- The Washington Times - Tuesday, July 3, 2001

The adage that those who forget the past are condemned to repeat it also applies to European security. American policy-makers should be aware that 50 years ago European leaders, with American support, devised a European Defense Community (EDC), which would have created a level of defense integration far greater than anything imagined today. Had this treaty been adopted, NATO might have developed as a partnership between the United States and Europe. Its rejection by the French National Assembly on Aug. 30, 1954, resulted in NATO's becoming an American dominated alliance. Now that the end of the Cold War has revived interest in a European security identity, understanding why the EDC failed may prevent failure the second time around.

When North Korea invaded South Korea on June 25, 1950, NATO was still only a treaty organization. There were almost no American combat forces in Europe. A Soviet attack raised the specter of Dunkirk revisited. Only German rearmament would make Europe defensible, yet few Europeans could even imagine it.

Germany could be rearmed under the aegis of NATO, with accompanying safeguards. France was opposed. Was it possible to rearm Germans without rearming Germany? French Prime Minister Pleven attempted to reframe the question. The danger of German military power would be conjured away by integrating German forces into a European army, just as German economic power was being mitigated by creation of the European Coal and Steel Community.

The EDC was truly supranational, providing for common institutions, armed forces and budget. The executive of the EDC would be a board of commissioners; a council would harmonize the actions of the commissioners with the nation states. The Assembly of the European Coal and Steel Community would be the EDC's assembly and was tasked with preparing the constitution of a popularly elected assembly. The European army would have common uniforms, receive common training and be commanded on the senior level by European, rather than national, officers. The EDC was to be funded by a common budget and have a common armaments program. Clearly, the development of the security and defense of Europe would have to lead to rapid development of a political Europe as well. It was heady wine served in a poisoned chalice.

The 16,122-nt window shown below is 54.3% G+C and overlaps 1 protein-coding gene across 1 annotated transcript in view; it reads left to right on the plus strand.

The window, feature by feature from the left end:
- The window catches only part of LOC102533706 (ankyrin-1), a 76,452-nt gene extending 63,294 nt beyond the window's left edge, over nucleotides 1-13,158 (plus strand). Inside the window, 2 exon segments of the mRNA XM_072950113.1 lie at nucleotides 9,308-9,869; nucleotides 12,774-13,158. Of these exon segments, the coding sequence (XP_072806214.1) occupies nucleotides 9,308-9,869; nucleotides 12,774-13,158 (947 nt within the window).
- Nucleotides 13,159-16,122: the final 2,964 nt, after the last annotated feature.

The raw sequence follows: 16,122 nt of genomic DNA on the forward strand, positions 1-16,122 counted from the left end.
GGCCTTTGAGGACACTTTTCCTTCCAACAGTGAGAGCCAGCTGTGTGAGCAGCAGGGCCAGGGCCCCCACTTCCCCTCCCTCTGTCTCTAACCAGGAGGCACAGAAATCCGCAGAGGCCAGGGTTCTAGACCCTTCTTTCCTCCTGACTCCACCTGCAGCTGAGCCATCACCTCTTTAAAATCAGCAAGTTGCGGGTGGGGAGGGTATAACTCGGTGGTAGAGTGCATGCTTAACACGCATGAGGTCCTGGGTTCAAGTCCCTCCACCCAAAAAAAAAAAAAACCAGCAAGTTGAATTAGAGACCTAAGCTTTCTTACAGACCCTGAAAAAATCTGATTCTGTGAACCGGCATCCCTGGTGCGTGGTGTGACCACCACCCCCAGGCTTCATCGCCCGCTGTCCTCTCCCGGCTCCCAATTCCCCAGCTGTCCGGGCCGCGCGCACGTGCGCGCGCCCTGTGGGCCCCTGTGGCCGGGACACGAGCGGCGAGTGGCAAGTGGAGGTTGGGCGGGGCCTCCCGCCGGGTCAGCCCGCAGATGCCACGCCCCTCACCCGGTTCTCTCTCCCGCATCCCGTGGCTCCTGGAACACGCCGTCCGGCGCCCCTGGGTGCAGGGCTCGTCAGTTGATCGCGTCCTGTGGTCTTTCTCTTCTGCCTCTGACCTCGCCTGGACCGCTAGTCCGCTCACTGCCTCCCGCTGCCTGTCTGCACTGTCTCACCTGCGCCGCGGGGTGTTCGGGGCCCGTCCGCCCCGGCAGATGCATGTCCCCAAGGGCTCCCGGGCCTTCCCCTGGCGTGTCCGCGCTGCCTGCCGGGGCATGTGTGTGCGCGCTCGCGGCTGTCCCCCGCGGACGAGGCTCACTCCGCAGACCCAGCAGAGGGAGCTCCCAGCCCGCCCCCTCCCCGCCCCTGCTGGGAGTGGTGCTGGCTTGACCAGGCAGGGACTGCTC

There were two key problems. Britain was unwilling to participate. EDC meant there would be no French army. As time went on, the French began to realize that German rearmament under NATO was the lesser of two evils.

What are the lessons of EDC for the European Security and Defense Initiative (ESDI)? EDC was driven by the need for Europe to make a hard choice between a real Soviet threat and historic fears of Germany. The process took place in a frenetic atmosphere. ESDI, however, is a serious option because the European security situation is not threatening.

The degree of integration is still relevant today. The more Europe can integrate its forces, develop a common budget, procurement, etc. the more it can get for less. With 60 percent of U.S. investment in defense, it could obtain a substantial defense capacity. With a truly common foreign and security policy, Europe could project substantial weight in the world

Much of the ambivalence that characterized the debate over EDC still remains over ESDI. France would like Europe to behave like a global superpower, but fears loss of national sovereignty. Its intergovernmental approach will make it difficult for Europe to define policy and project force. Germany is more supportive of a federal Europe, but its visions of Europe are centered more on soft power. Ambivalent in the early 1950s about rearmament, it has become willing to play a role in peacekeeping in situations like Bosnia and even took part in NATO's military interventions like Kosovo, but remains uneasy about use of force and a militarily activist Europe. Germany's low defense budget and its continued reliance on a conscript army limit the chances for a robust ESDI.

The most significant change is that of the United Kingdom, which was unwilling to take part in the EDC but which is now playing a key role within a European security and defense structure. Uncertain about America's reliability, it wants to hedge its bets. For the time being, it wants to subordinate ESDI to NATO, but if necessary ESDI could serve as the core of a purely European defense. The United States, the key driver behind the EDC, is uncomfortable about ESDI in part because ESDI reflects European ambivalence about the United States' role in European security.

The EDC failed because of its overweening ambition. ESDI might fail because of its excessive modesty. As currently conceived, ESDI will not create an equal partnership between the United States and Europe. The Nice Summit of the EU in December 2000 raises the question of whether the incremental approach to European construction and by extension, European security has reached its limit. The EDC's failure proves the need to find the right mix of ambition and modesty to produce a viable approach to European security.

Steven Kramer is the professor of grand strategy and director of regional studies in the Industrial College of the Armed Forces at the National Defense University.

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